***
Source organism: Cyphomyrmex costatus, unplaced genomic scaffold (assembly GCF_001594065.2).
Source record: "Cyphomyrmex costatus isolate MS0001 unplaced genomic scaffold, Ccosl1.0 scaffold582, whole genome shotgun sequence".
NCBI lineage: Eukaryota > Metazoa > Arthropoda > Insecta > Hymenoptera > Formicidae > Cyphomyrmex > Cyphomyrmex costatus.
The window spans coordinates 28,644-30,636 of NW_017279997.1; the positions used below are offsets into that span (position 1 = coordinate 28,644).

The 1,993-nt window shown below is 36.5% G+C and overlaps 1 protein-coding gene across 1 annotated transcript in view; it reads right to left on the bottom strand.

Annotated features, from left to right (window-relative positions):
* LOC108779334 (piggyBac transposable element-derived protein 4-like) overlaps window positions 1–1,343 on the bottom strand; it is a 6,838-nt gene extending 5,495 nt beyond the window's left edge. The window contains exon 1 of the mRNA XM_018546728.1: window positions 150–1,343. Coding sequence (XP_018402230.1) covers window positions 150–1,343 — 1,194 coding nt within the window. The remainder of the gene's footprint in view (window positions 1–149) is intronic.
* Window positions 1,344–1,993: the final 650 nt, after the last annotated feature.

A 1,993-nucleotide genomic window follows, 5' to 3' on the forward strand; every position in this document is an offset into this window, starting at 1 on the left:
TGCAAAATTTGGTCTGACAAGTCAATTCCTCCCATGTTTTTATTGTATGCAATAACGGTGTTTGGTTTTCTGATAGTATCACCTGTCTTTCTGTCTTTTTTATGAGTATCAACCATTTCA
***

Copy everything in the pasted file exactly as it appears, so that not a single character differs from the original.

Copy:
Source organism: Cyphomyrmex costatus, unplaced genomic scaffold (assembly GCF_001594065.2).
Source record: "Cyphomyrmex costatus isolate MS0001 unplaced genomic scaffold, Ccosl1.0 scaffold582, whole genome shotgun sequence".
NCBI lineage: Eukaryota > Metazoa > Arthropoda > Insecta > Hymenoptera > Formicidae > Cyphomyrmex > Cyphomyrmex costatus.
The window spans coordinates 28,644-30,636 of NW_017279997.1; the positions used below are offsets into that span (position 1 = coordinate 28,644).

The 1,993-nt window shown below is 36.5% G+C and overlaps 1 protein-coding gene across 1 annotated transcript in view; it reads right to left on the bottom strand.

Annotated features, from left to right (window-relative positions):
* LOC108779334 (piggyBac transposable element-derived protein 4-like) overlaps window positions 1–1,343 on the bottom strand; it is a 6,838-nt gene extending 5,495 nt beyond the window's left edge. The window contains exon 1 of the mRNA XM_018546728.1: window positions 150–1,343. Coding sequence (XP_018402230.1) covers window positions 150–1,343 — 1,194 coding nt within the window. The remainder of the gene's footprint in view (window positions 1–149) is intronic.
* Window positions 1,344–1,993: the final 650 nt, after the last annotated feature.

A 1,993-nucleotide genomic window follows, 5' to 3' on the forward strand; every position in this document is an offset into this window, starting at 1 on the left:
TGCAAAATTTGGTCTGACAAGTCAATTCCTCCCATGTTTTTATTGTATGCAATAACGGTGTTTGGTTTTCTGATAGTATCACCTGTCTTTCTGTCTTTTTTATGAGTATCAACCATTTCA